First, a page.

So boredom is an experience worse than a tragedy, for in both mourning and melancholy we still preserve the luxury of being able to derive meaning from the emptiness. Boredom is blunt, vacant and meaningless. We so abhor an empty experience that we crave to embalm it with any meaning that is close at hand and when we don’t find one, we strive to erase it completely from our lives. But as the great Psychoanalyst W.R.Bion so wisely posits, “Inability to tolerate empty space limits the amount of space available.

Instead of looking out into the world to solve the impasse, these pockets of emptiness could be better used as opportunities to dive within. These are the times when we reflect on the world we see and the reason we see it the way we do. We seldom see the world as it is. We always see it as we believe it to be or want it to be. But in these moments of emptiness, this way of seeing becomes apparent. When we hit a roadblock and stop doing something, we stop the machinery that we have blindly surrendered into and in doing so, we award ourselves a moment of reflection. Boredom is a moment of approach, a time when we start disembarking from our perceived philosophy to meet the philosophy we are living. Not the one we ‘want to live’, but the one we have been living unknowingly. The one we cradle within our choices and silently proclaim with our decisions.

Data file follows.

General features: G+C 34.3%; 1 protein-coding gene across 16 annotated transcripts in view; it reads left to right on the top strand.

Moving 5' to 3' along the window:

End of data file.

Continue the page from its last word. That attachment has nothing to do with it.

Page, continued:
“Action has its seasons too — one of which is inaction.” – Andreana E. Lefton

We are a culture of people who value doing more than being. But it is in the folds of our being where we find hidden the greatest truths of our lives. They don’t scream out to us the way deadlines or reminders do, but their calls are just as vital. This is what boredom facilitates through the necessary silence it bestows upon us.

When we inhale ourselves into a moment of boredom, we seldom come back from it unchanged. Perhaps this is why we avoid it so vehemently. It’s natural to be unprepared for change in the middle of a meeting or when pushing the shopping cart down the isle, but this is exactly how it hits us. If we would let it, boredom would come thundering down on us the same way inspiration does and we need to receive them both with commensurate reverence. Just like a bold new idea, a lived moment of boredom truly has the ability to transform our lives. For boredom and inspiration, are the waxing and waning of the soul.